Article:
When psychologists believe that there may have been an ethical violation by another psychologist,
they attempt to resolve the issue by bringing it to the attention of that individual, if an informal
resolution appears appropriate and the intervention does not violate any confidentiality rights
that may be involved. (See also Standard 1.02, Conflicts Between Ethics and Law, Regulations, or
Other Governing Legal Authority, and Standard 1.03, Conflicts Between Ethics and Organizational
Professional and scientific misconduct by psychologists can harm coworkers,
distort the public’s ability to make decisions informed by knowledge generated by
members of the profession, and harm the profession itself by instilling public distrust.
When an ethical violation by another psychologist occurs, members of the
profession are in the best position to recognize the violation and select a course of
action that could ameliorate harm or prevent further violations. Standards 1.04 and
1.05 underscore the responsibility of psychologists to be concerned about and,
when appropriate, address the scientific or professional misconduct of their colleagues
(Principle B: Fidelity and Responsibility).
Standard 1.04 requires psychologists to attempt an informal resolution when
they suspect an ethical violation has occurred that could be adequately addressed
through discussion with and subsequent remedial actions by the violating psychologist.
In such instances, psychologists should discuss the violation with the
offending psychologist to confirm whether misconduct has actually occurred and,
if appropriate, recommend corrective steps and ways to prevent future ethical violations.
Examples of misconduct psychologists might encounter, in which an informal
resolution is appropriate, include the following:
A psychologist with no prior education, training, or supervised experience in neuropsychological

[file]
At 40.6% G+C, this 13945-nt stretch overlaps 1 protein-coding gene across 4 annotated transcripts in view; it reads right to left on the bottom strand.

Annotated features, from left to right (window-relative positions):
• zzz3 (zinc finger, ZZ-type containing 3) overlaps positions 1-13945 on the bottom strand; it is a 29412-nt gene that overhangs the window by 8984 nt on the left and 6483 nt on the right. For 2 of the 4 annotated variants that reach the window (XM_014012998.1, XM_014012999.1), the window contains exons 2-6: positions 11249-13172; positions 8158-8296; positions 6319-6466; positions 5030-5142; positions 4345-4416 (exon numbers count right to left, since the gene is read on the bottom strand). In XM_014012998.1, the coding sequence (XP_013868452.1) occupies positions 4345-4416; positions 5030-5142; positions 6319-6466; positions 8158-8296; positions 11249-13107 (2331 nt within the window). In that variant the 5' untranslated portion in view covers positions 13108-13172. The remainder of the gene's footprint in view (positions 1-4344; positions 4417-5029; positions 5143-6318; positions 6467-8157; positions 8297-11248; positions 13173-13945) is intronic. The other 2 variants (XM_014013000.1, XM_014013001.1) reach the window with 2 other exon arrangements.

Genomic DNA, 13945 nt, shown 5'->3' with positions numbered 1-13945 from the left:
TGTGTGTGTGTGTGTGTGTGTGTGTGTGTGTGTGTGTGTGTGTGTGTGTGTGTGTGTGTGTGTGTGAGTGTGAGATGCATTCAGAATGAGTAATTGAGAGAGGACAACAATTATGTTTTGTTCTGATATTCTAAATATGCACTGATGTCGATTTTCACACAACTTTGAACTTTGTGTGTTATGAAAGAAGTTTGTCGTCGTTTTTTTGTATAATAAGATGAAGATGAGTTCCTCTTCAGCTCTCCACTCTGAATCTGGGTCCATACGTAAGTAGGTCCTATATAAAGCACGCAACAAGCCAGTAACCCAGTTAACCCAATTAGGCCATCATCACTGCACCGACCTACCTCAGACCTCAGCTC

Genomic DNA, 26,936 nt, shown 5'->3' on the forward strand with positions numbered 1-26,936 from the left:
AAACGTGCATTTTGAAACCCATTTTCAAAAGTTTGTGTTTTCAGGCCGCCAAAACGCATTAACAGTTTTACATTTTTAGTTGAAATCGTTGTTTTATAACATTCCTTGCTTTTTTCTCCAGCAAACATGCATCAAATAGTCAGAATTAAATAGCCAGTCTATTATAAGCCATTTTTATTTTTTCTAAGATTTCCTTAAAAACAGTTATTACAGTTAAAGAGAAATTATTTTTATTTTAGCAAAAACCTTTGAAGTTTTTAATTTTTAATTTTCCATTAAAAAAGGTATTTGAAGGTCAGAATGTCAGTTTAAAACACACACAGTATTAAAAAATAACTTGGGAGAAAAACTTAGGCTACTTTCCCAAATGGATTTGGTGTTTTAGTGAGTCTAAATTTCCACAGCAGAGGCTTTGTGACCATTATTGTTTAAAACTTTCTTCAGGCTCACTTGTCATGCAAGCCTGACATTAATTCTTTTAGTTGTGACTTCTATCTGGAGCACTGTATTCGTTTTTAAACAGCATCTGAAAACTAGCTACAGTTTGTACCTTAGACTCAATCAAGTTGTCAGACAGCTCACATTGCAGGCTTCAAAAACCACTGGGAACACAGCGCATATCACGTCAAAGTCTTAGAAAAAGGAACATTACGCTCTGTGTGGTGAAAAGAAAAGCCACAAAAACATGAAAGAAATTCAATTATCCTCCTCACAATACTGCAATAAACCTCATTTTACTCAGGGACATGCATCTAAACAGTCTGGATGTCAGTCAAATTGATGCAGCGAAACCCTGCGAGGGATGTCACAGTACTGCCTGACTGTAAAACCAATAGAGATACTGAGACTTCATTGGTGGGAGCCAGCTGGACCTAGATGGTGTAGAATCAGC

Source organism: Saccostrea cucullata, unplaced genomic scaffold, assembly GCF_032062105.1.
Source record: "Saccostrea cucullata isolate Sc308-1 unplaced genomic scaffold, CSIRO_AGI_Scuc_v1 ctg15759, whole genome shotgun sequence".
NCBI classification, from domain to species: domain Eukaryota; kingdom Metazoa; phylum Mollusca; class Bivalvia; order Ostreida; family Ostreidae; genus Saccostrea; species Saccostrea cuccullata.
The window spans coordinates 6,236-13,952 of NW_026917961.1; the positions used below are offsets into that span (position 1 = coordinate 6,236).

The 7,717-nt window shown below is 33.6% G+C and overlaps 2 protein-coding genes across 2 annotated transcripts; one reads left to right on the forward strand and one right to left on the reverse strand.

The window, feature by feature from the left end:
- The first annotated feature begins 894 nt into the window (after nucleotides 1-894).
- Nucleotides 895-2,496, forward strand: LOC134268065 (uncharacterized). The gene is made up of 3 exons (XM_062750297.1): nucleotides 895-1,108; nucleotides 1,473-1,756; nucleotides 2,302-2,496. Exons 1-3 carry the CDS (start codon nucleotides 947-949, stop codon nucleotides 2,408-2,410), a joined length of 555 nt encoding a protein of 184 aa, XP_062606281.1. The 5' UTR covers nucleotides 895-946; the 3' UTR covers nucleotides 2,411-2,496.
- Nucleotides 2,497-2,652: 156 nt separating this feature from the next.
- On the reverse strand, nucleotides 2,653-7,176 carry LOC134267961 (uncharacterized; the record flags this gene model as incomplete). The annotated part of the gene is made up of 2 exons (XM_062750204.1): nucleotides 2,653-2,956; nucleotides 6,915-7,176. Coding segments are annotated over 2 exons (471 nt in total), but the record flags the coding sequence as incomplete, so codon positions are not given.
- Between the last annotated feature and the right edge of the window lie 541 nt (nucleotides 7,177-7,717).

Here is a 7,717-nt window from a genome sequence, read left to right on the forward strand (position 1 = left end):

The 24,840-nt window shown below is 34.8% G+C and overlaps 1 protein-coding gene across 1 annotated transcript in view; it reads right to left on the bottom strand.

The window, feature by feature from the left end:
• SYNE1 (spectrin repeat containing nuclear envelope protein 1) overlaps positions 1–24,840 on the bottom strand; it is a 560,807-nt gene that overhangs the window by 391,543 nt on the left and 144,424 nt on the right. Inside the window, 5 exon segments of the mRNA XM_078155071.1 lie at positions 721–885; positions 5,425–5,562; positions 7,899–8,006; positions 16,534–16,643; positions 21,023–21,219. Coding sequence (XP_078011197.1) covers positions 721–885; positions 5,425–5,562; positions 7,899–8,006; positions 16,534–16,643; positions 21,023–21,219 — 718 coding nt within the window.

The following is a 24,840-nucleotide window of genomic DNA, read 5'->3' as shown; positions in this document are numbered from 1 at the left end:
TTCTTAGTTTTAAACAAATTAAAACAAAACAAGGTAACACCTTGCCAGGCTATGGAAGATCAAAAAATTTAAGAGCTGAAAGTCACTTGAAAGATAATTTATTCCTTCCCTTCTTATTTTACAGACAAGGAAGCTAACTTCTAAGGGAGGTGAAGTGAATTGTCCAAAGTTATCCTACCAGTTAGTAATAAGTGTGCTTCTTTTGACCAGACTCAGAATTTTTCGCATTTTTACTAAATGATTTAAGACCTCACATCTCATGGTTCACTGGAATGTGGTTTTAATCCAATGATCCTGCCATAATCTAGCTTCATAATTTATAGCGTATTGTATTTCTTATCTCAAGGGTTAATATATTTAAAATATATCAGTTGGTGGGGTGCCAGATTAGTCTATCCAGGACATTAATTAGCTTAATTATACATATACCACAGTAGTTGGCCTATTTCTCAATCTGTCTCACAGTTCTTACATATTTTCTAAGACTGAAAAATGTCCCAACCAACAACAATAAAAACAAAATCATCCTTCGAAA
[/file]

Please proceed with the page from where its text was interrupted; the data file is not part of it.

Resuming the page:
assessment began to incorporate a number of such instruments into a
battery of tests for elderly clients (Standard 2.01a, Boundaries of Competence). After
a colleague brought her lack of training to her attention, an informal resolution was
achieved when the psychologist agreed to obtain appropriate training in neuropsychological
assessment before continuing to use such techniques.
A psychologist working with a non-English-speaking psychotherapy client asked the
client’s son to serve as an interpreter during sessions. He agreed to use an independent
translator after being approached by a colleague who explained that he was
jeopardizing the value of the treatment by using an untrained interpreter and potentially
jeopardizing the mother–son relationship (Standard 2.05, Delegation of Work to
A consulting psychologist hired to help management plan for a shift in organizational
structure planned to take stock options in partial payment for the work. When a
colleague pointed out that this might impair her objectivity and expose the company
to harm (Standard 3.06, Conflict of Interest), the psychologist agreed to discuss alternative
compensation with the organization.